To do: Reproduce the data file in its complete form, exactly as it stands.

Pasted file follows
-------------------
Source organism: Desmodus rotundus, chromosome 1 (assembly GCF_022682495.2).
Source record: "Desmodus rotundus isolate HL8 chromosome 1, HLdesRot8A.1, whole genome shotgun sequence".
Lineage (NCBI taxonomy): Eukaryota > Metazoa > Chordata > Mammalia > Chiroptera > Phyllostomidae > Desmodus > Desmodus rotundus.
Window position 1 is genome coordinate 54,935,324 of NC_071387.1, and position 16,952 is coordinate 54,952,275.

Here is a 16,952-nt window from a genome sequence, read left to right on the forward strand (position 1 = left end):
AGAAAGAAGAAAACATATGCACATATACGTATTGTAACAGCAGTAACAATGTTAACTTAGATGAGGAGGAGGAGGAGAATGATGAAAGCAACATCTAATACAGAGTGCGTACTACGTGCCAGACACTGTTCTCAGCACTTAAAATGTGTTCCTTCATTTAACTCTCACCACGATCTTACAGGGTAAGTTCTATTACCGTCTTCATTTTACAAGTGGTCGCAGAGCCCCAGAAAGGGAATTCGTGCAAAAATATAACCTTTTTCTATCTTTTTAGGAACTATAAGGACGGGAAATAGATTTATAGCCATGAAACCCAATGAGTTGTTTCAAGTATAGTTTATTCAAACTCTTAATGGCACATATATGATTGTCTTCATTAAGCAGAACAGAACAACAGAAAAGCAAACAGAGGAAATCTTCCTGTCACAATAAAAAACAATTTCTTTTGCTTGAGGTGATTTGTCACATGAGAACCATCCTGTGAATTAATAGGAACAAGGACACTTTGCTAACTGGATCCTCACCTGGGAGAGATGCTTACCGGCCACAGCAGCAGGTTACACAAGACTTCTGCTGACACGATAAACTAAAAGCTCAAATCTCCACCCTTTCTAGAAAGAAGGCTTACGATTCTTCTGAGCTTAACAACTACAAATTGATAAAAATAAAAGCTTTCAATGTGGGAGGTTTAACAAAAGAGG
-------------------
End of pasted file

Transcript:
Source organism: Desmodus rotundus, chromosome 1 (assembly GCF_022682495.2).
Source record: "Desmodus rotundus isolate HL8 chromosome 1, HLdesRot8A.1, whole genome shotgun sequence".
Lineage (NCBI taxonomy): Eukaryota > Metazoa > Chordata > Mammalia > Chiroptera > Phyllostomidae > Desmodus > Desmodus rotundus.
Window position 1 is genome coordinate 54,935,324 of NC_071387.1, and position 16,952 is coordinate 54,952,275.

Here is a 16,952-nt window from a genome sequence, read left to right on the forward strand (position 1 = left end):
AGAAAGAAGAAAACATATGCACATATACGTATTGTAACAGCAGTAACAATGTTAACTTAGATGAGGAGGAGGAGGAGAATGATGAAAGCAACATCTAATACAGAGTGCGTACTACGTGCCAGACACTGTTCTCAGCACTTAAAATGTGTTCCTTCATTTAACTCTCACCACGATCTTACAGGGTAAGTTCTATTACCGTCTTCATTTTACAAGTGGTCGCAGAGCCCCAGAAAGGGAATTCGTGCAAAAATATAACCTTTTTCTATCTTTTTAGGAACTATAAGGACGGGAAATAGATTTATAGCCATGAAACCCAATGAGTTGTTTCAAGTATAGTTTATTCAAACTCTTAATGGCACATATATGATTGTCTTCATTAAGCAGAACAGAACAACAGAAAAGCAAACAGAGGAAATCTTCCTGTCACAATAAAAAACAATTTCTTTTGCTTGAGGTGATTTGTCACATGAGAACCATCCTGTGAATTAATAGGAACAAGGACACTTTGCTAACTGGATCCTCACCTGGGAGAGATGCTTACCGGCCACAGCAGCAGGTTACACAAGACTTCTGCTGACACGATAAACTAAAAGCTCAAATCTCCACCCTTTCTAGAAAGAAGGCTTACGATTCTTCTGAGCTTAACAACTACAAATTGATAAAAATAAAAGCTTTCAATGTGGGAGGTTTAACAAAAGAGG